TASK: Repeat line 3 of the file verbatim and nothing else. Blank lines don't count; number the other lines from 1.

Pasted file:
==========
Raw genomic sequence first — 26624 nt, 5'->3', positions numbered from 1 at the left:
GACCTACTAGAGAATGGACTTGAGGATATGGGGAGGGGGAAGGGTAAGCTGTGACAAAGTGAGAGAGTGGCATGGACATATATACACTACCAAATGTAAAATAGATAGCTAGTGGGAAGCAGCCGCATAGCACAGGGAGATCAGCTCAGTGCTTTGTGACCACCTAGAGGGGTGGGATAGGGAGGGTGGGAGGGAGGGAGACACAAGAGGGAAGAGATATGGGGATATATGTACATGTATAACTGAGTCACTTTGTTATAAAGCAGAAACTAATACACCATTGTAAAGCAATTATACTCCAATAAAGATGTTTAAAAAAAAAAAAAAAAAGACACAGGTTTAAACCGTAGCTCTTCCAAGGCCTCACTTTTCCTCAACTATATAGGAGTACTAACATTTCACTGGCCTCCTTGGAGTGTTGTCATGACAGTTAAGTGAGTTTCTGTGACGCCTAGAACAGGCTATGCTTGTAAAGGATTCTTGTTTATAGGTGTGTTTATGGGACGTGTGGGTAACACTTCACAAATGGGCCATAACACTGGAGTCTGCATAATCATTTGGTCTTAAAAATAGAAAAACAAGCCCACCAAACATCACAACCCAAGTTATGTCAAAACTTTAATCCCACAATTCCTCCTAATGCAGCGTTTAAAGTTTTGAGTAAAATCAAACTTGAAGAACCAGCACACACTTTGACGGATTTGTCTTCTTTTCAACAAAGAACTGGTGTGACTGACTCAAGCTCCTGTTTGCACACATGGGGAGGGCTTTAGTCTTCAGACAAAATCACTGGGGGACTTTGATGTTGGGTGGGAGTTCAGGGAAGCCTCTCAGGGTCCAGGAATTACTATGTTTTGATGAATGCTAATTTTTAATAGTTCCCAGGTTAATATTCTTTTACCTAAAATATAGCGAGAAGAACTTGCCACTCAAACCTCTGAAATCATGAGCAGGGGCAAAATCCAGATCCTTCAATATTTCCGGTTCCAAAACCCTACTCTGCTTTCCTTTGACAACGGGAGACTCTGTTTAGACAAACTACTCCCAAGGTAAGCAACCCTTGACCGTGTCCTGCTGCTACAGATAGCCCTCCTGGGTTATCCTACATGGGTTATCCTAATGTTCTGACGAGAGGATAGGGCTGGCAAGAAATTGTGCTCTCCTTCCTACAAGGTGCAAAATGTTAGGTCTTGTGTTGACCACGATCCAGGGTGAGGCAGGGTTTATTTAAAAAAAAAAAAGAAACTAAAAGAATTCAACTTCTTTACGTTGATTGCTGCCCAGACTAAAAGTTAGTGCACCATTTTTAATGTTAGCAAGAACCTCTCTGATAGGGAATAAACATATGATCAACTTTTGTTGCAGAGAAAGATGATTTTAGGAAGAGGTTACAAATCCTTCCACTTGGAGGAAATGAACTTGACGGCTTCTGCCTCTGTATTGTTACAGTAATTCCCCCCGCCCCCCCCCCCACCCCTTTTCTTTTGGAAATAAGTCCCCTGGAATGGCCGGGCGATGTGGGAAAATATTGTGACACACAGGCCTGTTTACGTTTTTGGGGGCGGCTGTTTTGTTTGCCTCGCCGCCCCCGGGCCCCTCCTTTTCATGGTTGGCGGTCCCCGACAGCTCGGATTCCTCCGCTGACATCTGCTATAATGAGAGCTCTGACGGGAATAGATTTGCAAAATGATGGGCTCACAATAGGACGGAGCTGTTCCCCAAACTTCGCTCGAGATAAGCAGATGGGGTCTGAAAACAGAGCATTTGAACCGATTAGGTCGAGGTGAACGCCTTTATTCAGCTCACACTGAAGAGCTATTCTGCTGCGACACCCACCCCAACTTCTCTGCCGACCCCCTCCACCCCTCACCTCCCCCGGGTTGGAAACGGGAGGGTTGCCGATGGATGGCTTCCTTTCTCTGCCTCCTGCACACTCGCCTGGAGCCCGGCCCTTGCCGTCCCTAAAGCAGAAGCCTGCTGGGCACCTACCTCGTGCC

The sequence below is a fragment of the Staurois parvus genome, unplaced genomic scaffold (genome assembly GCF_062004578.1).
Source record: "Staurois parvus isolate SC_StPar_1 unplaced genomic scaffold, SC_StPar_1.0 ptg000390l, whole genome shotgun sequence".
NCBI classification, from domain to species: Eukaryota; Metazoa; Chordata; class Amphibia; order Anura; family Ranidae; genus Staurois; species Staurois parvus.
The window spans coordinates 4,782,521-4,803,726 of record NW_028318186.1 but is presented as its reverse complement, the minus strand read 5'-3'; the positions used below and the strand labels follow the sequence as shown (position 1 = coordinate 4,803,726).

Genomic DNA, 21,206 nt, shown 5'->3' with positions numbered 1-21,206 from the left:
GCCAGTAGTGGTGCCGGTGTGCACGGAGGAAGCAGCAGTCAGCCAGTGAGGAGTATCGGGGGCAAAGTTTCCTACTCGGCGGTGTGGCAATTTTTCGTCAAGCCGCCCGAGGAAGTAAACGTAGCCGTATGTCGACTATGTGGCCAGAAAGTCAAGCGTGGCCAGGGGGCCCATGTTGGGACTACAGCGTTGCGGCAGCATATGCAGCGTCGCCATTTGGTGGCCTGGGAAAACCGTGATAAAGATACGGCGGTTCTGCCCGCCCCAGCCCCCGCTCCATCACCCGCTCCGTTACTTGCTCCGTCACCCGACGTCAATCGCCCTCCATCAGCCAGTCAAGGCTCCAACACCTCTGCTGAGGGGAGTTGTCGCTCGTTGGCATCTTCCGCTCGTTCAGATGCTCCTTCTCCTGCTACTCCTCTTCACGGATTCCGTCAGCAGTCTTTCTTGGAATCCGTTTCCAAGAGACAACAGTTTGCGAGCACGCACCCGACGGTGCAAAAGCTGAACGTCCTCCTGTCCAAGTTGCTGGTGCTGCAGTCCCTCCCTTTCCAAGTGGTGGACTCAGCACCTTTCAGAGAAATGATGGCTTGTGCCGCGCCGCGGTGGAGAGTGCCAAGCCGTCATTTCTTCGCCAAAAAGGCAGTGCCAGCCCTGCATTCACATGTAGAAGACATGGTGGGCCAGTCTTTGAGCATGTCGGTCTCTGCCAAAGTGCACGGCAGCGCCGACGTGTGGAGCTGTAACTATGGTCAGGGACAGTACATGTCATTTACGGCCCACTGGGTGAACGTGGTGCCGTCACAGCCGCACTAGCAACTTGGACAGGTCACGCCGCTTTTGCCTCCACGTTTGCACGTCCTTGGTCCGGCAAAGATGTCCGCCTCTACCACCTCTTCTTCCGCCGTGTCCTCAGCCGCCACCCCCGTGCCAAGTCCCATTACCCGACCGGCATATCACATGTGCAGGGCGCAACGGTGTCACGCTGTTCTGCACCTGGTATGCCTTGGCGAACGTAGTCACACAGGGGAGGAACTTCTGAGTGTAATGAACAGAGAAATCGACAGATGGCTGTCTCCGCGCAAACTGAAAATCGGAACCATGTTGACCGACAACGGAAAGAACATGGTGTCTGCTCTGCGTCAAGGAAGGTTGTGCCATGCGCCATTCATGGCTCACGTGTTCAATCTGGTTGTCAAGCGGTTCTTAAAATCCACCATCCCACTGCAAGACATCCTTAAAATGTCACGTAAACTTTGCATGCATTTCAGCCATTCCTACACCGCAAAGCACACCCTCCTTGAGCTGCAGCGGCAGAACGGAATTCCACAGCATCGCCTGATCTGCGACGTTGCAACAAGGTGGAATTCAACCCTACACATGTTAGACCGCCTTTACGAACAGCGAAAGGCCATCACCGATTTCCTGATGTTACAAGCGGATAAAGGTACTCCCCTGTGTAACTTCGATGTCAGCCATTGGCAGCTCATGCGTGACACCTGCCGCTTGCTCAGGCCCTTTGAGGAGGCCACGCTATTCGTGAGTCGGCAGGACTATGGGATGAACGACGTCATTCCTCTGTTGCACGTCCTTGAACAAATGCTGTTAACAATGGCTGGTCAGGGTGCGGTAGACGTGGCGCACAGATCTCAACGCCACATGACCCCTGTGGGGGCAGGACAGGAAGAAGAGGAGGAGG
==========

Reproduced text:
The sequence below is a fragment of the Staurois parvus genome, unplaced genomic scaffold (genome assembly GCF_062004578.1).